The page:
Friday, 23 December 2016

Tis the Season to be "Merry"!

Christmas is a time of cheer, yes? It's a time to be full of happiness, magic and hope. It's a fun time of year and a time to celebrate and love. It is one of my favourite times of year, without a doubt.

But there is one thing that I really dislike about the season. 

And that is the assumption that to enjoy Christmas fully, you have to drink. Even if it is just one glass, drinking just seems to be an obligatory event of Christmas and people really struggle to take no for an answer. 

This is something that people struggle to accept at any normal time but at Christmas it seems to be even more suspicious when you decline an alcoholic beverage.

Jenny mentioned this on her twitter the other day, which is what inspired me to write this blog post today. I was going to write this earlier in the year but never got around to it so thought it was the perfect time to bring this up now. Just to see if anyone else really struggles with this or if it is just me.

Being a non-drinker seems to be the one thing that a lot of people find really hard to accept. The minute the words "no, thank you" exit my mouth after I've been offered an alcoholic beverage of any kind, I always get a response which tries to change my mind. Often along the lines of:

  • "You only have to have one."
  • "But it is soo good, you have to try it!"
  • "Are you sure? You're going to be missing out."
  • "But it's free!"
  • "I promise you won't regret it."
This can definitely get frustrating. At one point in time I actually used to respond with "I'm driving so I can't" or before I'm even offered would admit that I was the designated driver and that I don't drink and drive. But even sometimes with that in people's minds, I often still get a similar response. Sometimes it'll be that it's just one, sometimes that I'll be having food too or it's a long time before you leave so it's fine.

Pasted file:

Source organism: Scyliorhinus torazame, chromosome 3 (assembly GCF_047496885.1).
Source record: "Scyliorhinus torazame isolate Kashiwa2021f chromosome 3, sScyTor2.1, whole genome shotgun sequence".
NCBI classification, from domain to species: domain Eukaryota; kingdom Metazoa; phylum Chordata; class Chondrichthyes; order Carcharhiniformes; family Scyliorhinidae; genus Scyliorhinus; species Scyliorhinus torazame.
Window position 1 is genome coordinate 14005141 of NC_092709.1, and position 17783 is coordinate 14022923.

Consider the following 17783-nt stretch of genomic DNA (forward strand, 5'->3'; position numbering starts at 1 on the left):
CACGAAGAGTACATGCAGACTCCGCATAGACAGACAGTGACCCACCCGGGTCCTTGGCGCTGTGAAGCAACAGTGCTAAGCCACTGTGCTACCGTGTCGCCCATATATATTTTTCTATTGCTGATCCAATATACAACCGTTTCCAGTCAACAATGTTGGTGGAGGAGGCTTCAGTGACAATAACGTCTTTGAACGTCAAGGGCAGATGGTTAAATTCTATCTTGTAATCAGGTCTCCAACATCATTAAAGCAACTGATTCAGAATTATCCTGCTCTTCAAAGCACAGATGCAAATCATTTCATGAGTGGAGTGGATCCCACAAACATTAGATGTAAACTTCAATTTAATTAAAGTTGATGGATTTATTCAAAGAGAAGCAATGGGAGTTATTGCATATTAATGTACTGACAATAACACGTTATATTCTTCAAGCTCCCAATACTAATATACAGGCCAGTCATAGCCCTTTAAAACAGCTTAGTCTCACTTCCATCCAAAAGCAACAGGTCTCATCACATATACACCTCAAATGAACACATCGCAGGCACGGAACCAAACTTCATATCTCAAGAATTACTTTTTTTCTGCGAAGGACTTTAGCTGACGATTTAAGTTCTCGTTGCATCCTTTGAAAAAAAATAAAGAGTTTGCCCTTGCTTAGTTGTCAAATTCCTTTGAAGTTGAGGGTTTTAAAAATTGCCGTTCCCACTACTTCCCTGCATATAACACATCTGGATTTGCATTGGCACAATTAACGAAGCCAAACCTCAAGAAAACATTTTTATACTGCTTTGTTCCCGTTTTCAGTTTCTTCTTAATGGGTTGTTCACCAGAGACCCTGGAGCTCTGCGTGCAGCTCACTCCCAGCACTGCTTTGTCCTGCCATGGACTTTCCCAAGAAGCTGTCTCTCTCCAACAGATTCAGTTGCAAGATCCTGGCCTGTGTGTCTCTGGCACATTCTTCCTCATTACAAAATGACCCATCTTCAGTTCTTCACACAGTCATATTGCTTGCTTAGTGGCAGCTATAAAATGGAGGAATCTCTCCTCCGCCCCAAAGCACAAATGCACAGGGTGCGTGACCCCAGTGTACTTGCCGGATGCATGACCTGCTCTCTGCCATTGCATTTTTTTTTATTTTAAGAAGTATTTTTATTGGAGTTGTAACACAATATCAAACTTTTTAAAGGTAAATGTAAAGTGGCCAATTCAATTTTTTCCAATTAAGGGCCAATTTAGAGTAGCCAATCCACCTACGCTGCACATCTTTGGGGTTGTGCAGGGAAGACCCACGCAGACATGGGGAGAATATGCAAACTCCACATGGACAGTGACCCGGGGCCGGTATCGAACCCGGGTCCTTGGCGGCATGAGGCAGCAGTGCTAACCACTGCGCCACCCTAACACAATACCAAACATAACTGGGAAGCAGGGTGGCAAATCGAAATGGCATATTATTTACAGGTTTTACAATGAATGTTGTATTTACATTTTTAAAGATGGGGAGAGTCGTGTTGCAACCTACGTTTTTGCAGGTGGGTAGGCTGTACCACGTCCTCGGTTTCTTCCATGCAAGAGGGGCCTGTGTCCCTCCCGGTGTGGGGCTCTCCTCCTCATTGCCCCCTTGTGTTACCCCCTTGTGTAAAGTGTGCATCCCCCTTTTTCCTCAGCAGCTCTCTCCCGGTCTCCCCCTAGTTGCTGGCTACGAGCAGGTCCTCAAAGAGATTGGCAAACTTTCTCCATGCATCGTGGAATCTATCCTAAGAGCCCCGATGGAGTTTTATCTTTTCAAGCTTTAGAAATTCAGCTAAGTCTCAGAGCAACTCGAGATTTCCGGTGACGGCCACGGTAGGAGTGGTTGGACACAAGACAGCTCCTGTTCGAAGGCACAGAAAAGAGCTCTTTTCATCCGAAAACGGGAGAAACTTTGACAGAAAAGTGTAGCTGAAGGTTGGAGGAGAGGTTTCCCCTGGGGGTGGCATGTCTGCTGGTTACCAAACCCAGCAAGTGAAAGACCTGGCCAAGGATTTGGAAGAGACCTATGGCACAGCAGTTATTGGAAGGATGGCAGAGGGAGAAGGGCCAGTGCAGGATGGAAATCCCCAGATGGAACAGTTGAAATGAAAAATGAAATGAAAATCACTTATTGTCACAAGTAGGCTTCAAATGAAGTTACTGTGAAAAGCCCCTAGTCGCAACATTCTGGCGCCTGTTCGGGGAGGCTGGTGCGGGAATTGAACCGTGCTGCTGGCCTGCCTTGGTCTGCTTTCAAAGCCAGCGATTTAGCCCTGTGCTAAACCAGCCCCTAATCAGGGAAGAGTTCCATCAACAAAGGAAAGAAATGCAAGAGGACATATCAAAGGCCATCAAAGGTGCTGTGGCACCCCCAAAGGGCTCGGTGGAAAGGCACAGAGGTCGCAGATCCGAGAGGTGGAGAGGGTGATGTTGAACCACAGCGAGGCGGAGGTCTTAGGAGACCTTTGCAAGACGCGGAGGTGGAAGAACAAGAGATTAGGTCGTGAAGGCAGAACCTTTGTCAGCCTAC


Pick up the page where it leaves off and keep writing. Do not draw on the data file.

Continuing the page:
But it's not, is it?

Because I said no. And I mean no. 

If someone offered you a cigarette and you said no, the person would just leave it be. But when it comes to alcohol, it just seems that people cannot take no for an answer and I really struggle to understand this mindset. Alcohol is a drug. It's a socially accepted drug but it is still a drug and if I tell you I don't want it, please do not shove it down my throat or keep mentioning it. I have made a decision and I demand that you accept that.

Sadly, I have gotten to the stage where I now admit I cannot drink because I'm on medication and that usually gets people to back off - but surprisingly not always - and it is just so frustrating that people don't just take no as an answer from the offset.

How is it possible that alcohol has become this thing that everyone must drink? 

So if you hear someone say that they would not like to have any alcohol this Christmas - or at any other time in the year - can we all just please nod and accept that they have made a choice and will not change their mind, no matter how much you try to get them to? 

Because, at the end of the day, we all have our own reasons for drinking or not drinking and we are entitled to our own opinions. So it's time to just respect that, right?


Post a Comment

No judgment, no hate, because it is already tough enough being a girl.